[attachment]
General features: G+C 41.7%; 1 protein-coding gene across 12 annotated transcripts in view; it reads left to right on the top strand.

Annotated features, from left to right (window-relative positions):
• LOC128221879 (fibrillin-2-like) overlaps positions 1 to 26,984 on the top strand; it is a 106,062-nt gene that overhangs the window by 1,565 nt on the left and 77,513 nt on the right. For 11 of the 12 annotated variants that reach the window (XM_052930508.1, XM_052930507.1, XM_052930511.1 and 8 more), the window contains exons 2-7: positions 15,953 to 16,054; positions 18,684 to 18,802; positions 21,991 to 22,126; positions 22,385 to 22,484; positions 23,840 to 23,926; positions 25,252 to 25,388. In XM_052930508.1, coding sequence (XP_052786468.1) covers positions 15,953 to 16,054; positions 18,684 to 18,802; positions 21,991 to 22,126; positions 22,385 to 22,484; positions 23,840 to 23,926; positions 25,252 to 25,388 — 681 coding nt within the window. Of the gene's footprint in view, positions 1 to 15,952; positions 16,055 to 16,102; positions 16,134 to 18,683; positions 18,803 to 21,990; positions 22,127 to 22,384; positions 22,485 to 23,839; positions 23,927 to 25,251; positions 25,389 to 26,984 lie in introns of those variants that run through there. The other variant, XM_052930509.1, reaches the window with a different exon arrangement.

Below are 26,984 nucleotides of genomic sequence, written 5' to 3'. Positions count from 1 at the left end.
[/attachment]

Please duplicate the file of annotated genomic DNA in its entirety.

General features: G+C 41.7%; 1 protein-coding gene across 12 annotated transcripts in view; it reads left to right on the top strand.

Annotated features, from left to right (window-relative positions):
• LOC128221879 (fibrillin-2-like) overlaps positions 1 to 26,984 on the top strand; it is a 106,062-nt gene that overhangs the window by 1,565 nt on the left and 77,513 nt on the right. For 11 of the 12 annotated variants that reach the window (XM_052930508.1, XM_052930507.1, XM_052930511.1 and 8 more), the window contains exons 2-7: positions 15,953 to 16,054; positions 18,684 to 18,802; positions 21,991 to 22,126; positions 22,385 to 22,484; positions 23,840 to 23,926; positions 25,252 to 25,388. In XM_052930508.1, coding sequence (XP_052786468.1) covers positions 15,953 to 16,054; positions 18,684 to 18,802; positions 21,991 to 22,126; positions 22,385 to 22,484; positions 23,840 to 23,926; positions 25,252 to 25,388 — 681 coding nt within the window. Of the gene's footprint in view, positions 1 to 15,952; positions 16,055 to 16,102; positions 16,134 to 18,683; positions 18,803 to 21,990; positions 22,127 to 22,384; positions 22,485 to 23,839; positions 23,927 to 25,251; positions 25,389 to 26,984 lie in introns of those variants that run through there. The other variant, XM_052930509.1, reaches the window with a different exon arrangement.

Below are 26,984 nucleotides of genomic sequence, written 5' to 3'. Positions count from 1 at the left end.